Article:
Five stories that have North Texas talking: A changing middle class, vanishing legal tender, food over Woodall Rodgers.
With tonight’s Presidential Debate! Part Deux looming, Kai Ryssdal and the crew from Marketplace dropped into town to talk politics Monday night.
Their theory: This election isn’t really about politics. It’s about the economy. Hence the name of their tour -- the “No Horse, No Race” election special.
The live show at the KERA studios in Dallas was chock-full of memorable Tejas-themed moments -- Ryssdal trying on a pair of Justin boots and chomping into some fresh chips brought by Luna’s Tortillas folks, KERA’s BJ Austin pondering whether Congress qualifies for the “all hat, no cattle” label.
Maybe the most provocative (and entertaining) segment was an exploration of the history of the middle class by Krissy Clark, senior wealth and poverty reporter for Marketplace. She came complete with shopping bags, little dolls and fancy shoes. Her most eye-opening stat: Ten percent of Americans are small business owners, while 70 percent don’t have a college degree.
The show's Tom Fudge has more on the widening wealth gap explored last night. And if you missed it, we’ll have a link to the full show posted soon.
-- Rick Holter
Canadian Bacon: Not Foreign Policy
We’ve done our best to give you ways to max out your presidential debate experience so far. But hijacking a bout between the candidates by asking about pizza preference? Not something we’d thought of. (Thank goodness!)
Pizza Hut was going to give one intrepid patron a pizza a week for 30 years -- or $15,600 -- if that person asked President Obama or Mitt Romney whether they prefer sausage or pepperoni during the town-hall debate tonight. They changed their minds, though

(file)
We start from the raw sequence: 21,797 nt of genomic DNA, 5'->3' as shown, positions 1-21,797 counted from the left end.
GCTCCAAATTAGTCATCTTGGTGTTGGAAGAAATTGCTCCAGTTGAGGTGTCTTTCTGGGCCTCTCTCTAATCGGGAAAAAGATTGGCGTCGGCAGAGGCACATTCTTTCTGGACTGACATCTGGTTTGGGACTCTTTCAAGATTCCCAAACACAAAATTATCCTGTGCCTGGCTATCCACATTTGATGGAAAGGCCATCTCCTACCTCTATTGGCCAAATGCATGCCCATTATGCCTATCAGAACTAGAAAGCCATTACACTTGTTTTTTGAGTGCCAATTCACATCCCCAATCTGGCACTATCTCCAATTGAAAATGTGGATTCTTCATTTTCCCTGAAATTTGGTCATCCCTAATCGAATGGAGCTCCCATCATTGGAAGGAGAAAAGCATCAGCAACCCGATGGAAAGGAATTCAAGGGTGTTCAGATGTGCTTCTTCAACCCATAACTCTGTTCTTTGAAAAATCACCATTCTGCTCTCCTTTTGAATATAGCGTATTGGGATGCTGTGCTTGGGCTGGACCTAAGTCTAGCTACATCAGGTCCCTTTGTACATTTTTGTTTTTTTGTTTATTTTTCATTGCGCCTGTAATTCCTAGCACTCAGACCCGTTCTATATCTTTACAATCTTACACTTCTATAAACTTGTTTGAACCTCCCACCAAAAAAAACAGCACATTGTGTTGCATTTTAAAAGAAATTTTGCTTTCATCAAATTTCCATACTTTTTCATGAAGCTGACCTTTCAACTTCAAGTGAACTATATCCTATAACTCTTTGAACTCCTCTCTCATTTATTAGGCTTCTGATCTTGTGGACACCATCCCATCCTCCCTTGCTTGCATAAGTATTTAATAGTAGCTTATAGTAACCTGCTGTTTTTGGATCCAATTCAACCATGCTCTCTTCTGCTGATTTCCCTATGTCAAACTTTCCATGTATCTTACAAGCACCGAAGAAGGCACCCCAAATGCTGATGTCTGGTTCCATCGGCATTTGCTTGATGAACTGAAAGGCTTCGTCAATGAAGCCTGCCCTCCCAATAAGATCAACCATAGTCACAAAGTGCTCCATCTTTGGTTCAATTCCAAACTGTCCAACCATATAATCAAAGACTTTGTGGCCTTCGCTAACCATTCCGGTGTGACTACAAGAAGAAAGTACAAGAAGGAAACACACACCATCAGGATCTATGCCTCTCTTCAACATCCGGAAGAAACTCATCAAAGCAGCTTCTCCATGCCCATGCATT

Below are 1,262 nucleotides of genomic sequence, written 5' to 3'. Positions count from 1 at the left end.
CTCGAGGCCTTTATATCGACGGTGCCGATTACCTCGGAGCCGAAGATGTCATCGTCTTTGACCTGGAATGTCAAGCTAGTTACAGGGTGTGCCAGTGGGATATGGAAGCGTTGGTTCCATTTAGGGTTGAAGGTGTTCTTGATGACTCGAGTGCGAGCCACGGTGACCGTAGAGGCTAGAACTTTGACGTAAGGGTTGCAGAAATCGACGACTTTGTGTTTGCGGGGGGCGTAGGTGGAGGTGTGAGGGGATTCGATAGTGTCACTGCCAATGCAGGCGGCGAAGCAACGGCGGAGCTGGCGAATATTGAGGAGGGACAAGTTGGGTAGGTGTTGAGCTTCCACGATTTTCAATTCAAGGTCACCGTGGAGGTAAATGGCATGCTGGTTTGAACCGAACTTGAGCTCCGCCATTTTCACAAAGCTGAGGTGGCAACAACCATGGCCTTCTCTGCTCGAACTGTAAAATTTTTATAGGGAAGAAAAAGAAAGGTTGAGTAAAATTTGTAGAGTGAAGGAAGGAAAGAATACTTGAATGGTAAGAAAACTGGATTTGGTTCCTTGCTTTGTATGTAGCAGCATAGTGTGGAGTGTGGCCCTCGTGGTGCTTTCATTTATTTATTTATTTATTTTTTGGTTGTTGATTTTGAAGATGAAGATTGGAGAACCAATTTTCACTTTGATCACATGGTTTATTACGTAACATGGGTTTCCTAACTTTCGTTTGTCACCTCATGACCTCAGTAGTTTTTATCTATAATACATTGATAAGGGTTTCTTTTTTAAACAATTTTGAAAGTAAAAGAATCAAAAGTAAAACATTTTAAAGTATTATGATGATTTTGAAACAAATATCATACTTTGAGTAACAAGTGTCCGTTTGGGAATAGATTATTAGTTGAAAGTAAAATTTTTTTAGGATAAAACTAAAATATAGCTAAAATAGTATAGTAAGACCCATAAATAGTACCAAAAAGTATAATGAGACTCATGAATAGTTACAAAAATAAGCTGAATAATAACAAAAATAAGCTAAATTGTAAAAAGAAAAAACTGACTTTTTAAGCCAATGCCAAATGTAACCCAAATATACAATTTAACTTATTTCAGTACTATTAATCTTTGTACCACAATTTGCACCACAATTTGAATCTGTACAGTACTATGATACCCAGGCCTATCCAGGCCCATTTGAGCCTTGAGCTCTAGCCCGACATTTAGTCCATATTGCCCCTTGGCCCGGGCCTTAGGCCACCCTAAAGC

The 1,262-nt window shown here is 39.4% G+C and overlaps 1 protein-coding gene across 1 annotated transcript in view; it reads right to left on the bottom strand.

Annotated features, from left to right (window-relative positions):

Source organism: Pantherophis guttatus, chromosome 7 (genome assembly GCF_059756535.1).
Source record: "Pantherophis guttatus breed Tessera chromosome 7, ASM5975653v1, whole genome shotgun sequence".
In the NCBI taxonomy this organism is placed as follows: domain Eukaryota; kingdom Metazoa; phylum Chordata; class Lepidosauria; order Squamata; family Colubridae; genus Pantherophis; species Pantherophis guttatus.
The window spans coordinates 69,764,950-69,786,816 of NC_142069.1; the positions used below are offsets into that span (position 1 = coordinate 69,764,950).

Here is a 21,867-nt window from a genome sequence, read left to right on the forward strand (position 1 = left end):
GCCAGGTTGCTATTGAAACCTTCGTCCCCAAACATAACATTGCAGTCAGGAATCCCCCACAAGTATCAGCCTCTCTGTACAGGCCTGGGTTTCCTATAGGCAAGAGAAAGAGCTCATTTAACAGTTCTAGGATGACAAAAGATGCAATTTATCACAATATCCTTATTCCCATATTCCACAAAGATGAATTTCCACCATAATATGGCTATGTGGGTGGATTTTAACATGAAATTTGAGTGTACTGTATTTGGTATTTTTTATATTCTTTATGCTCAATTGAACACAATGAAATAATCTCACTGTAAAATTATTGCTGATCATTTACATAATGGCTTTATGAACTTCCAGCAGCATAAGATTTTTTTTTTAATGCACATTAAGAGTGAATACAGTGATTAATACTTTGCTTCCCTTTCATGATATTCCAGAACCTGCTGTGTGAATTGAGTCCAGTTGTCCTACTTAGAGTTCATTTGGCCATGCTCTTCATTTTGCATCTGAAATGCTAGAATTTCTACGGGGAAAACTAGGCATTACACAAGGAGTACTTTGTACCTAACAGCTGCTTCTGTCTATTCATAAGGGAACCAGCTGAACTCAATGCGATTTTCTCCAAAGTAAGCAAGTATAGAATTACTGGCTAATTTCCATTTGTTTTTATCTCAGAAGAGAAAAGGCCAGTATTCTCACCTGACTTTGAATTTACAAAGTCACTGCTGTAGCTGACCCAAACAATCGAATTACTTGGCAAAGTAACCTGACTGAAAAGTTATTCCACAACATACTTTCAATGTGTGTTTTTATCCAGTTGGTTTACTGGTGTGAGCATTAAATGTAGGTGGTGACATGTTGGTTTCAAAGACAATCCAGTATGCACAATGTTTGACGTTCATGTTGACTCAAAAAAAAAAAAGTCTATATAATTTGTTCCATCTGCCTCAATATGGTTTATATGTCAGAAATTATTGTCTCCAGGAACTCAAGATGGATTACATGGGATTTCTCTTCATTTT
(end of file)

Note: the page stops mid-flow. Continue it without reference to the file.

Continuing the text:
NPR’s Mark Memmott has everything you need to prep for round 2. (Live coverage begins at 8 p.m. on KERA-90.1 FM and Channel 13.)
-- Lyndsay Knecht
Cash Heist Comes With A Caveat: ‘Useless Until 2013’
The Federal Reserve in New Jersey was slated to receive a shipment of brand-spanking-new $100 bills…. but a number of them have apparently been stolen.
The funny (or not) thing is that the bills can’t even be used until 2013.
The bills are MIA after being packed onto a commercial flight leaving Dallas for Philadelphia International Airport.
A substantial number of the $100 bills vanished from the plane before or after landing in Philadelphia. Details are scant, but a spokesman for the FBI says at some point from 10 a.m. to 2 p.m. Thursday, the bills disappeared.
Multiple authorities are investigating. If you know anything about the missing cash, the FBI would like to chat: (215) 418-4000.
BTW: All sorts of interesting security features have been woven into the new $100 bill, as always, to prevent counterfeiting.
-- Justin Martin
Relish, Then Savor Meals At Klyde Warren Park
There’s a tasty addition to Klyde Warren Park as the deck park over Woodall Rodgers freeway prepares to open Oct. 27. It looks like former Ritz-Carlton executive chef John Coleman is behind a burger-centric food truck called Relish that should be planted onsite just after the park opens.
But that’s not it. Coleman plans to open a restaurant called Savor as well, complete with easy splitches (split and switch fare, spread that around) like buttermilk fried calamari -- and a “custom mixology program.” It’ll be right across from the Nasher -- which, as you know, is very near the food trucks that have been luring folks to the Arts District at lunchtime.
Coleman hopes Savor will open by the end of next summer. Karen Robertson-Jacobs of The Dallas Morning News has the story.
-- Lyndsay Knecht
Put The Pretzels In Your Purse: AA Debuts In-Flight Meal Reservations
If you plan to fly from DFW to New York City or Los Angeles this holiday season, take note: American Airlines is the first to offer first class or business class ticketholders the option to order meals online before even packing their bags. (This presents a conundrum, what with Virgin Airlines’ nifty videogame controllers stowed away in the armrests.)
The DFW Airport to LaGuardia flight is one of just two that serve as maiden voyages for the entree reservations program; on Nov. 15, though, DFW to LAX (or the reverse) also gets in. Once they have a ticket, passengers can choose what they want to eat online from 30 days until 24 hours before the takeoff.
Recently, the choice between free meals in first class on domestic flights included a choice between grilled barbecue chicken salad garnished with bleu cheese and spiced pecans, or something called artichoke mezzaluna pasta. I mean, who can weigh that choice on the spot anyway?
-- Lyndsay Knecht